Ionic and Covalent Bonding - Fall River Public Schools

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The Chemical Bond
Ionic and Covalent Bonds
Chemistry
Ms. Piela
Ionic Compounds Overview
 Bonds formed between a metal and a
nonmetal
 Metals form positive ions called cations
 Trick to remember: “ca+ion”
 Non-metals form negative ions called
anions
 Ionic bonds are formed by a transfer of
electrons
Properties of Ionic Compounds
 Ionic compounds dissociate (or break apart) in liquids
 Example: Table salt in water
 Ionic compounds can conduct electricity
 If something conducts electricity, then ions/charges
must be able to move
 Solid ionic compounds are rigid, not allowing charges to
move
 Two conditions allow ionic compounds to conduct
electricity:
 Molten (or liquid)
 Dissolved in solution
 Example: Li-ion batteries
Properties of Ionic Compounds
Ionic compounds tend to
have high melting points
This is due to the high
strength of the ionic bonds
Stronger bonds need more
energy to break apart!
Formation of Ionic Compounds
 Ionic bonds follow the Octet Rule
 Octet rule – Each element tends to
form compounds based on the easiest
way to gain 8 valence electrons
 Example: Na and Cl
 Sometimes combinations are not an
easy one-to-one ratio!
 Example: Ca and Cl
Formation of Ionic Compounds
 Examples
 Mg and O
 K and S
 Practice
 Ba and N
 Li and P
Formation of Ionic Compounds
 Transition metal ionic compounds
 All form positive ions (cations), but
can form multiple ions
 Example: FeCl2 and FeCl3
Covalent Compounds Overview
 Covalent bonds are made between
nonmetals only
 Does NOT depend on charges!!
 Covalent bonds will share electrons
as both elements need to gain
electrons to obtain full outer shell
(8 valence electrons)
Properties of Covalent Compounds
 Forms longer bonds because bonds are
weaker than ionic bonds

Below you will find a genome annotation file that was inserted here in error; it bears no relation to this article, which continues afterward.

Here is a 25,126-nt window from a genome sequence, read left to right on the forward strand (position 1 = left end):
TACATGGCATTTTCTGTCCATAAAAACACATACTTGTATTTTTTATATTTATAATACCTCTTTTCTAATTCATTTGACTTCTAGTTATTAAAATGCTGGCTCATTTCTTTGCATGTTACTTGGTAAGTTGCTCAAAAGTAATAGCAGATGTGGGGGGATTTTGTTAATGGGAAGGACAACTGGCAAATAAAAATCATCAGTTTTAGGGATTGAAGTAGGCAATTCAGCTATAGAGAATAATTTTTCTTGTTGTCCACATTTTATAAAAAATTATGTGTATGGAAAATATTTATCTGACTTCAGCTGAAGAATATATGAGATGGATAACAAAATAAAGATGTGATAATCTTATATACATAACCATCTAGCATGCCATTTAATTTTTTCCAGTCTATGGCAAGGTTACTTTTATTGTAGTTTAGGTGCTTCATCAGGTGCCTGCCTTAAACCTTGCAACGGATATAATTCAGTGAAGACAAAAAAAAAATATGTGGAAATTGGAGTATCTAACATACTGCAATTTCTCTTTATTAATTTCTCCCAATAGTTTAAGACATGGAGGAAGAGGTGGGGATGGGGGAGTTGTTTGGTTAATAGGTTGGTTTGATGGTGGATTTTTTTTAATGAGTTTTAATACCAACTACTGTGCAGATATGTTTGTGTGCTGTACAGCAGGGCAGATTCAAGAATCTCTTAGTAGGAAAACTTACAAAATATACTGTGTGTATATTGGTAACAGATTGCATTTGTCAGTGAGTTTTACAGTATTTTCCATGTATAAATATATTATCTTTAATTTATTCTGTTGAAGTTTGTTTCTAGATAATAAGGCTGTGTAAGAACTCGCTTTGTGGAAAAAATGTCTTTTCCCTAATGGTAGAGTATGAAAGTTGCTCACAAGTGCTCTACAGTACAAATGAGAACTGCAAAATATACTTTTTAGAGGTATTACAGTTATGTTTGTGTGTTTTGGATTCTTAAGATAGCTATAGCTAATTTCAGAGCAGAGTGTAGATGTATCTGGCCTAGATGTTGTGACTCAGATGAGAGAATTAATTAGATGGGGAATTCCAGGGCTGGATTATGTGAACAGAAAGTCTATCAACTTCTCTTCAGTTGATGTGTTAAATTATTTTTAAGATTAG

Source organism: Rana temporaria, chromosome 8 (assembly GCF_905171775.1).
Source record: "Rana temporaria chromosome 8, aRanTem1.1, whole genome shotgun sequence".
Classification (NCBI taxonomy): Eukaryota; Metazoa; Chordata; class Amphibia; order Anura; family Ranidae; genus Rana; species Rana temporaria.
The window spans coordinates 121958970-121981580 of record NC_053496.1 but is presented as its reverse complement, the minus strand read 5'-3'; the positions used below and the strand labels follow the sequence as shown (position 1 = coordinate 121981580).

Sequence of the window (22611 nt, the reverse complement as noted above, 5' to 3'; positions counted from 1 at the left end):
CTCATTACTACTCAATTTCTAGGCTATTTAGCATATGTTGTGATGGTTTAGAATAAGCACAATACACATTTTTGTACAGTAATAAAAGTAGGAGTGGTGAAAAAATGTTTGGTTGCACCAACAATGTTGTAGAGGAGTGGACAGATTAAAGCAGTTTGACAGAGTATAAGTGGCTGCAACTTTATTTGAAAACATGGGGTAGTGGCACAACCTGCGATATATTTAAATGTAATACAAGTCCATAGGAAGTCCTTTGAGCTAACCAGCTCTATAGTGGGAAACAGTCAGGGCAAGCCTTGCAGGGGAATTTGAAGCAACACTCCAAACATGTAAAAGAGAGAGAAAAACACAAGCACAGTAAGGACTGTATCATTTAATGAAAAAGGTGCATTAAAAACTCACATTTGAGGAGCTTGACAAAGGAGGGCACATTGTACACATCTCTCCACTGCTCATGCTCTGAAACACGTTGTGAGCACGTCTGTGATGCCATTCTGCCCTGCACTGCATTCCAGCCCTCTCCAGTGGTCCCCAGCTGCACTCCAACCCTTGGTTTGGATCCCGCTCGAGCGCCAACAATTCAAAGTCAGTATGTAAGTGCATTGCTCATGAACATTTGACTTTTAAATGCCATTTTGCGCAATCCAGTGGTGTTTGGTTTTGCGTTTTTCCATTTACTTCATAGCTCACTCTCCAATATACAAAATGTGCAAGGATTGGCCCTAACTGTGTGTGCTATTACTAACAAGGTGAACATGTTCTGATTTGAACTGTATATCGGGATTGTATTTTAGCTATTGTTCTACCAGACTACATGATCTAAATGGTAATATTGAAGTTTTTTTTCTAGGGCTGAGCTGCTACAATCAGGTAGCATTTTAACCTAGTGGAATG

 Energy is lowered when atoms form a
covalent bond
 This is the main driving force behind
their formation
 There is a balance between their
attractive and repulsive forces
Two Types of Covalent Bonds
 Polar covalent bonds are covalent
bonds where electrons are shared
unequally between the atoms
 Non-polar covalent bonds are
covalent bonds where electrons are
shared equally between the atoms
Polarity
 Polarity depends on differences in
electronegativity
 The greater the difference in
electronegativity, the more polar the bond is
 Example: Cl2 and HF
 The more polar the bond, the stronger the
bond
 Polar covalent bonds have stronger bonds
than non-polar bonds
 Stronger bonds give higher boiling points
(just like ionic compounds)
The Chemical Bond Overview
 In order of increasing bond strength:
 In order of increasing bond length:
Naming Ionic Compounds
 Simple Naming Rules
 Identify the compound as Ionic
(Metal and a non-metal)
 Determine charges for each ion
 Overall charge of compound must
be zero
 General formula for names:
 Cation + Anion Root-ide
Examples
 Calcium fluoride
 Calcium phosphide
 Magnesium nitride
 Potassium oxide
Examples
 LiCl2
 SrBr2
 BaI2
Transition Metal Compounds
 Since transition metals form multiple ions, roman
numerals denote charge
Examples
 iron (III) chloride
 copper (II) oxide
 iron (III) oxide
 silver (I) sulfide
Polyatomic Ion Compounds
 Some elements are considered as a
charged group of two or more atoms.
They are considered as a single ion
called a polyatomic ion.
 You will not need to memorize these,
only recognize it when you see them
Examples
 Aluminum chromate
 Potassium hydroxide
 Sodium thiosulfate
 Calcium acetate

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